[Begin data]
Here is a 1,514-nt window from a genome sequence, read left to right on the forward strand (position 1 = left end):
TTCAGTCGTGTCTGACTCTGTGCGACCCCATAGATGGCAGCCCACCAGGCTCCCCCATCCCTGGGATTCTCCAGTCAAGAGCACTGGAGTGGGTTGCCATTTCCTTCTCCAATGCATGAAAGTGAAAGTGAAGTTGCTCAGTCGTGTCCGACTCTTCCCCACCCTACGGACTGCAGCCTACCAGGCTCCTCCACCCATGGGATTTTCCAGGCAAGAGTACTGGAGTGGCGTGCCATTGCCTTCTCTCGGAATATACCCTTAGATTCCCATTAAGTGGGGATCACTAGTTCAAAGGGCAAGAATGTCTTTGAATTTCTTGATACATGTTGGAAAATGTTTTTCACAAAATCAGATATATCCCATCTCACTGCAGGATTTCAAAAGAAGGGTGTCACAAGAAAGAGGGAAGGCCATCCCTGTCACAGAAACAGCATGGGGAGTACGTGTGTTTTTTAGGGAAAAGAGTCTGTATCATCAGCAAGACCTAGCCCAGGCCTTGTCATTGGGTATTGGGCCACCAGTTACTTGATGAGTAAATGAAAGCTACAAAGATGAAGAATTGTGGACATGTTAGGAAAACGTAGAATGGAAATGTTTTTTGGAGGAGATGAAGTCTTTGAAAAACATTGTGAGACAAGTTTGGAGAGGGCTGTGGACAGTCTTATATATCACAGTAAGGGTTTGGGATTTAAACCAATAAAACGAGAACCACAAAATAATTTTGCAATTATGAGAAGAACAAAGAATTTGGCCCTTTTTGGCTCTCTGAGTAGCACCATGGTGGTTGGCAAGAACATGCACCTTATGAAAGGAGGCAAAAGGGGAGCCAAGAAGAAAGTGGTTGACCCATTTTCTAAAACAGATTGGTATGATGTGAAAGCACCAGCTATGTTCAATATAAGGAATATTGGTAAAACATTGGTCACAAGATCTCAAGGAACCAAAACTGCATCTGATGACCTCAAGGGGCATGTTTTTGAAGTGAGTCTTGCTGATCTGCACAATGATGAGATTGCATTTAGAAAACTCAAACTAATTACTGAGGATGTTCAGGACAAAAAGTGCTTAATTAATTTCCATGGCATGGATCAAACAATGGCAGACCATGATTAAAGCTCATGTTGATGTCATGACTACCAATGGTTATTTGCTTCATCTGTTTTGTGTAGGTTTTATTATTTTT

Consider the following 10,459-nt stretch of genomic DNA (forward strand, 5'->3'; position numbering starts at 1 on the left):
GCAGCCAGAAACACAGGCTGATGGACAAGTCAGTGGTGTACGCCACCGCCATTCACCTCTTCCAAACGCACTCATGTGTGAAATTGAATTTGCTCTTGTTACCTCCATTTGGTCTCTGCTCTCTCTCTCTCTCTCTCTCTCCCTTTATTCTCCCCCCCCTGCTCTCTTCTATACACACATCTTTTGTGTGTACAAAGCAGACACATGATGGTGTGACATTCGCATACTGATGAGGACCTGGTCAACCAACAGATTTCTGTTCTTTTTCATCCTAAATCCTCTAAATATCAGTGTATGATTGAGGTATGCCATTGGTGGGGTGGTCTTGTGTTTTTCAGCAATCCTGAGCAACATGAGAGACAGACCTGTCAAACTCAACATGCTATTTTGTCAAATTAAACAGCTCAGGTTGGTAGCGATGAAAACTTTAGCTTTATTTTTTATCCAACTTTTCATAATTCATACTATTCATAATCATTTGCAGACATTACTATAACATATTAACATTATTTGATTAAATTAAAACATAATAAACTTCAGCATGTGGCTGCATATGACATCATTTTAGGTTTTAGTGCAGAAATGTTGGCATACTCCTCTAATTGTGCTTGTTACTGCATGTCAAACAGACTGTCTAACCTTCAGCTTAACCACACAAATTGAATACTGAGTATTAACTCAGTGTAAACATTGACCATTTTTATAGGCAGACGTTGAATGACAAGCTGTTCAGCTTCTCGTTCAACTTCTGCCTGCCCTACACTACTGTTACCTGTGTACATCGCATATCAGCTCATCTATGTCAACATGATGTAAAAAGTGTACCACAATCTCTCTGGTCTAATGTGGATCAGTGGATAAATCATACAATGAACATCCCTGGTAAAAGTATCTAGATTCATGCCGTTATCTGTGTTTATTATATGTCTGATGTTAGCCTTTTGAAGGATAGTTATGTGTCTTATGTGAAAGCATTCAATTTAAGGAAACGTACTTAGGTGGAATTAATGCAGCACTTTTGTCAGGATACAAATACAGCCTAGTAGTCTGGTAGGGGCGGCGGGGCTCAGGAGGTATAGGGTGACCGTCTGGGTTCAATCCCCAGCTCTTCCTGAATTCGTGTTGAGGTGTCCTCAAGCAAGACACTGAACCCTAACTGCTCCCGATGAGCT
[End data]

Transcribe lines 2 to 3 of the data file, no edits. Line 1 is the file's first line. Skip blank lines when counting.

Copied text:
TTCAGTCGTGTCTGACTCTGTGCGACCCCATAGATGGCAGCCCACCAGGCTCCCCCATCCCTGGGATTCTCCAGTCAAGAGCACTGGAGTGGGTTGCCATTTCCTTCTCCAATGCATGAAAGTGAAAGTGAAGTTGCTCAGTCGTGTCCGACTCTTCCCCACCCTACGGACTGCAGCCTACCAGGCTCCTCCACCCATGGGATTTTCCAGGCAAGAGTACTGGAGTGGCGTGCCATTGCCTTCTCTCGGAATATACCCTTAGATTCCCATTAAGTGGGGATCACTAGTTCAAAGGGCAAGAATGTCTTTGAATTTCTTGATACATGTTGGAAAATGTTTTTCACAAAATCAGATATATCCCATCTCACTGCAGGATTTCAAAAGAAGGGTGTCACAAGAAAGAGGGAAGGCCATCCCTGTCACAGAAACAGCATGGGGAGTACGTGTGTTTTTTAGGGAAAAGAGTCTGTATCATCAGCAAGACCTAGCCCAGGCCTTGTCATTGGGTATTGGGCCACCAGTTACTTGATGAGTAAATGAAAGCTACAAAGATGAAGAATTGTGGACATGTTAGGAAAACGTAGAATGGAAATGTTTTTTGGAGGAGATGAAGTCTTTGAAAAACATTGTGAGACAAGTTTGGAGAGGGCTGTGGACAGTCTTATATATCACAGTAAGGGTTTGGGATTTAAACCAATAAAACGAGAACCACAAAATAATTTTGCAATTATGAGAAGAACAAAGAATTTGGCCCTTTTTGGCTCTCTGAGTAGCACCATGGTGGTTGGCAAGAACATGCACCTTATGAAAGGAGGCAAAAGGGGAGCCAAGAAGAAAGTGGTTGACCCATTTTCTAAAACAGATTGGTATGATGTGAAAGCACCAGCTATGTTCAATATAAGGAATATTGGTAAAACATTGGTCACAAGATCTCAAGGAACCAAAACTGCATCTGATGACCTCAAGGGGCATGTTTTTGAAGTGAGTCTTGCTGATCTGCACAATGATGAGATTGCATTTAGAAAACTCAAACTAATTACTGAGGATGTTCAGGACAAAAAGTGCTTAATTAATTTCCATGGCATGGATCAAACAATGGCAGACCATGATTAAAGCTCATGTTGATGTCATGACTACCAATGGTTATTTGCTTCATCTGTTTTGTGTAGGTTTTATTATTTTT

Consider the following 10,459-nt stretch of genomic DNA (forward strand, 5'->3'; position numbering starts at 1 on the left):